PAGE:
North Carolina's failed attempt to attract Toyota highlights the high stakes game of attracting automakers, but sometimes money isn't enough
RALEIGH, N.C.—North Carolina business recruiters offered Toyota more than $100 million in incentives for the world’s largest carmaker to move its North American headquarters to Charlotte rather than a Dallas suburb, but still lost out to a Texas offer half that size.
Only about a quarter of the nearly 3,000 jobs paying an average of $105,000 a year were expected to move from Southern California, meaning a golden but missed job-creating opportunity for the region, according to North Carolina recruiting documents and emails released to The Associated Press last week in response to a public records request.
State law requires the release of recruiting documents after a company has announced a decision on its preferred location, which Toyota did four months ago. Since Gov. Pat McCrory took office last year, state agencies often take many months to comply.
North Carolina’s offer had to be significantly larger than Texas to be competitive because the Lone Star State has no corporate or income tax, Commerce Secretary Sharon Decker said in an interview last week. Companies on the move compare the total cost of a new site and the total financial package offered to coax them, Decker said.
Incentives were just one of many considerations Toyota considered, including geography, transportation, the cost of living and educational opportunities, according to Mike Michels, a spokesman for Toyota Motor Sales U.S.A. Inc. Toyota’s manufacturing plants are in Texas, Kentucky, Mississippi and Indiana.
“We chose a location that better supports our diverse geographic footprint, in a time zone that allows us to communicate better with most of our operations, and has direct flights to all our operations,” Michels said.
The availability of direct flights between the U.S. and Japan was a key element. Toyota executives travel to and from Asia hundreds of times a year, Decker said. Charlotte Douglas International Airport has no direct flights to Asia. Toyota’s new headquarters in Plano, Texas, is near the Dallas/Fort Worth airport, where American Airlines has direct flights to Tokyo from its largest hub and headquarters.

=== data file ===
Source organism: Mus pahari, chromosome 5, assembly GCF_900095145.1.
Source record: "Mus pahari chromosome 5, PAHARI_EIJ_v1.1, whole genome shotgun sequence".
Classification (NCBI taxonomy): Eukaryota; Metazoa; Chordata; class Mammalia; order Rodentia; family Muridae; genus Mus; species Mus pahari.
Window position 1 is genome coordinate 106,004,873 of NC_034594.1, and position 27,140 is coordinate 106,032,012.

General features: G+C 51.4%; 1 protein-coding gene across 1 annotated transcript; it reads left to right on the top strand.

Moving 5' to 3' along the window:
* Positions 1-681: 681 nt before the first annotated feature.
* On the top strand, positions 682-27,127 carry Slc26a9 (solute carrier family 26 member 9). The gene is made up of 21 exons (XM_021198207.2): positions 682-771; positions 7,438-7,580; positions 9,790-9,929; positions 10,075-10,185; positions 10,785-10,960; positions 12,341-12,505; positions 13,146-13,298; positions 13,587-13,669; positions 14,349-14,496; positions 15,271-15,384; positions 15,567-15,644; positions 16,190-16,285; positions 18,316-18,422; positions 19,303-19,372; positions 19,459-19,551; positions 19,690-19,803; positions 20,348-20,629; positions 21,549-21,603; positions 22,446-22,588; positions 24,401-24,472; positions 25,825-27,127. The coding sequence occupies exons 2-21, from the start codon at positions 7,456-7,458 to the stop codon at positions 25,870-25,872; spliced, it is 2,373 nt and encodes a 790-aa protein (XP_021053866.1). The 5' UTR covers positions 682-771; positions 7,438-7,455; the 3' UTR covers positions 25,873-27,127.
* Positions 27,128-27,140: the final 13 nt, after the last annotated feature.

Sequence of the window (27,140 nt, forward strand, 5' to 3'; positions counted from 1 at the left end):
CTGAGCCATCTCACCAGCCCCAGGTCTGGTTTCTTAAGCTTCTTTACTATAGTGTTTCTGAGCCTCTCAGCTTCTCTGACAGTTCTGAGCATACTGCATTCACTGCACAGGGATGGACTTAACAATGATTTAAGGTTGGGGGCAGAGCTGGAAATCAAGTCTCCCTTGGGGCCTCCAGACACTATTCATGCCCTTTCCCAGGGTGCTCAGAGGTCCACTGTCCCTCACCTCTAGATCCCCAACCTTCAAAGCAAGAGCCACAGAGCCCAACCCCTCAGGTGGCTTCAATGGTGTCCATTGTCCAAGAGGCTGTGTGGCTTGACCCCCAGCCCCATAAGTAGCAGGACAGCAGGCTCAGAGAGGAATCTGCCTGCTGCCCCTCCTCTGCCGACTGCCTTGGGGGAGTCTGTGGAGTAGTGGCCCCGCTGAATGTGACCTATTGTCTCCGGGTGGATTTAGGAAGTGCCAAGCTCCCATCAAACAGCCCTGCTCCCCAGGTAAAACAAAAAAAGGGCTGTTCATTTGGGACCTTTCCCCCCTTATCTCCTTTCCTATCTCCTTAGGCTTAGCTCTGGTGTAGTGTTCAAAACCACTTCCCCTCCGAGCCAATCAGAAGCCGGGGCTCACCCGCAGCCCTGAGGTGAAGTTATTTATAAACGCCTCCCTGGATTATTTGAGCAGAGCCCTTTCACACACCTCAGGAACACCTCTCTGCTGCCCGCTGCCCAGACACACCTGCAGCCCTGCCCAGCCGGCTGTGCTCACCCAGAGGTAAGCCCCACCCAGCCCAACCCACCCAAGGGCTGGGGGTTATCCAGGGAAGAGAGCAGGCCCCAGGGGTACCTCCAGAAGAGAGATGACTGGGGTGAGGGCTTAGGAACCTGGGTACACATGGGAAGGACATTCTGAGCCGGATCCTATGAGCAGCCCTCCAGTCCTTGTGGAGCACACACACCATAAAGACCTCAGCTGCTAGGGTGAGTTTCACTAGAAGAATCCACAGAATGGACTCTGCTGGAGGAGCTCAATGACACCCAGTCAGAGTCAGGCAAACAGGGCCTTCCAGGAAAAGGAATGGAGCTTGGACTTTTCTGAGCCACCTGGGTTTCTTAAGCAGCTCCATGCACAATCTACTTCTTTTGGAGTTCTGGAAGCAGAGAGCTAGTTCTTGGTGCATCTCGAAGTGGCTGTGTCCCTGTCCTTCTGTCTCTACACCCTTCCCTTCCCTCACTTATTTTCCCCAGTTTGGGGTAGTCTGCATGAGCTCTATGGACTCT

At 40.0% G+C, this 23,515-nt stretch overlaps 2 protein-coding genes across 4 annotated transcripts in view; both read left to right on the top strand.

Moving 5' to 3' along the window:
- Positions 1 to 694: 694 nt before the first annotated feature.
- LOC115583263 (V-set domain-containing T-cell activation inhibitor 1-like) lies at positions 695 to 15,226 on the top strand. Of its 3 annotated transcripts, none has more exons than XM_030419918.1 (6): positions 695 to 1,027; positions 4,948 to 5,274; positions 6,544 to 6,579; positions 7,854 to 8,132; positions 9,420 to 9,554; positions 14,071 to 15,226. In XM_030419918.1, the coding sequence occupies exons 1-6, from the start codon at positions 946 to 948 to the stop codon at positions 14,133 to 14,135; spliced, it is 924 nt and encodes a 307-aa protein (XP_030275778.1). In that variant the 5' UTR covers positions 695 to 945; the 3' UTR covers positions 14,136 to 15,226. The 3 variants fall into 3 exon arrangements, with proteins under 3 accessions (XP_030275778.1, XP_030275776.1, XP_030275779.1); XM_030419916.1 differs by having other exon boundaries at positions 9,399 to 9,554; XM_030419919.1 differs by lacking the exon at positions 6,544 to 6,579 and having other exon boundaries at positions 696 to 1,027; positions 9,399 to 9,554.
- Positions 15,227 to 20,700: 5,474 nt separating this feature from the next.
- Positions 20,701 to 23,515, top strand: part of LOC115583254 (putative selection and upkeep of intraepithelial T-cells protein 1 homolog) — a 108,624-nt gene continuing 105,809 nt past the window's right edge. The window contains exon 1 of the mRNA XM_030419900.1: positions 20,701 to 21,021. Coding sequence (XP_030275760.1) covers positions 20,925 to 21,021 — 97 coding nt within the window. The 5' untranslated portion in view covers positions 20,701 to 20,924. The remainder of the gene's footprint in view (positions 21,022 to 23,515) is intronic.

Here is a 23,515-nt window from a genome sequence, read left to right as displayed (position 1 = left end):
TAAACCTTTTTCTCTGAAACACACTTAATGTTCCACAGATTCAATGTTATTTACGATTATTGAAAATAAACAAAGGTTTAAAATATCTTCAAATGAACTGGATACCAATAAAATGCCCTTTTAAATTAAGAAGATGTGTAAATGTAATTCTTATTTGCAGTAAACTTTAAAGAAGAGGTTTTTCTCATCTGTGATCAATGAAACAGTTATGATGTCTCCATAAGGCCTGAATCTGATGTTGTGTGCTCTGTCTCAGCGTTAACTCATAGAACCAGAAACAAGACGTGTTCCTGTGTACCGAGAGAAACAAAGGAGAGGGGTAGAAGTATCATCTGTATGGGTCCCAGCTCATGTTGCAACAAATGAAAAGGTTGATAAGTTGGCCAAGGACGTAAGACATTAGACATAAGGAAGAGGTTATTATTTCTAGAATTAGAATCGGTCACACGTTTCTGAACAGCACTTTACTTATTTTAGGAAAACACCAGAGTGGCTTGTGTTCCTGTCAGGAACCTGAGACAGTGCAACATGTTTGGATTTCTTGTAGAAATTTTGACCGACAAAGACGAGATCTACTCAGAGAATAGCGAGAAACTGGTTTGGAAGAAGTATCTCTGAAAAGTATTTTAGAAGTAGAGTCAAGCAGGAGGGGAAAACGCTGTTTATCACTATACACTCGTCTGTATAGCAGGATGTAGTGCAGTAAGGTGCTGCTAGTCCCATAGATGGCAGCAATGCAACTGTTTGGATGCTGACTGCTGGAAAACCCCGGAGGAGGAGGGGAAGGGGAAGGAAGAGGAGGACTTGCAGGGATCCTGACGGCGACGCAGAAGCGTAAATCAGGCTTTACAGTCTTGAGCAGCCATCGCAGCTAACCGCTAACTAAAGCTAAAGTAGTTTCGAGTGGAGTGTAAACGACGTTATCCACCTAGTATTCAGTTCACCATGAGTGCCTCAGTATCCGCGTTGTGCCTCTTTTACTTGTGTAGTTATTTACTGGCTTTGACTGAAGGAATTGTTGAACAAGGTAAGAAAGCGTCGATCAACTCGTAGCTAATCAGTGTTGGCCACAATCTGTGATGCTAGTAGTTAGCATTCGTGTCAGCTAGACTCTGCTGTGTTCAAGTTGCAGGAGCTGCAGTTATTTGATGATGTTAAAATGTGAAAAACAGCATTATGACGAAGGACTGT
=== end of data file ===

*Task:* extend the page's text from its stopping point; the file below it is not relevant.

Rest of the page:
“It just underscores it’s not just about incentives,” Decker said.
But Decker and other business boosters are calling for McCrory to call back the General Assembly, which concluded its two-year meeting session less than two weeks ago, to consider expanded incentives that weren’t approved by lawmakers this year. That includes a $20 million “Job Catalyst Fund” of upfront taxpayer money that could be disbursed to selected corporations solely at Decker’s discretion.
Texas Gov. Rick Perry touted the role that $40 million offered to Toyota from the taxpayer-funded Texas Enterprise Fund played in the deal. Plano officials kicked in an additional $6.75 million incentive package.
The fund, a Perry pet project, and another one like it have given selected businesses a combined $600 million. But the funds have been criticized by Texas conservatives who object to state officials picking winners and losers. North Carolina conservatives inside and outside government have voiced similar complaints.
The new Toyota headquarters will bring together about 2,900 employees and up to another 1,000 contract workers from sales, marketing, engineering, manufacturing and finance.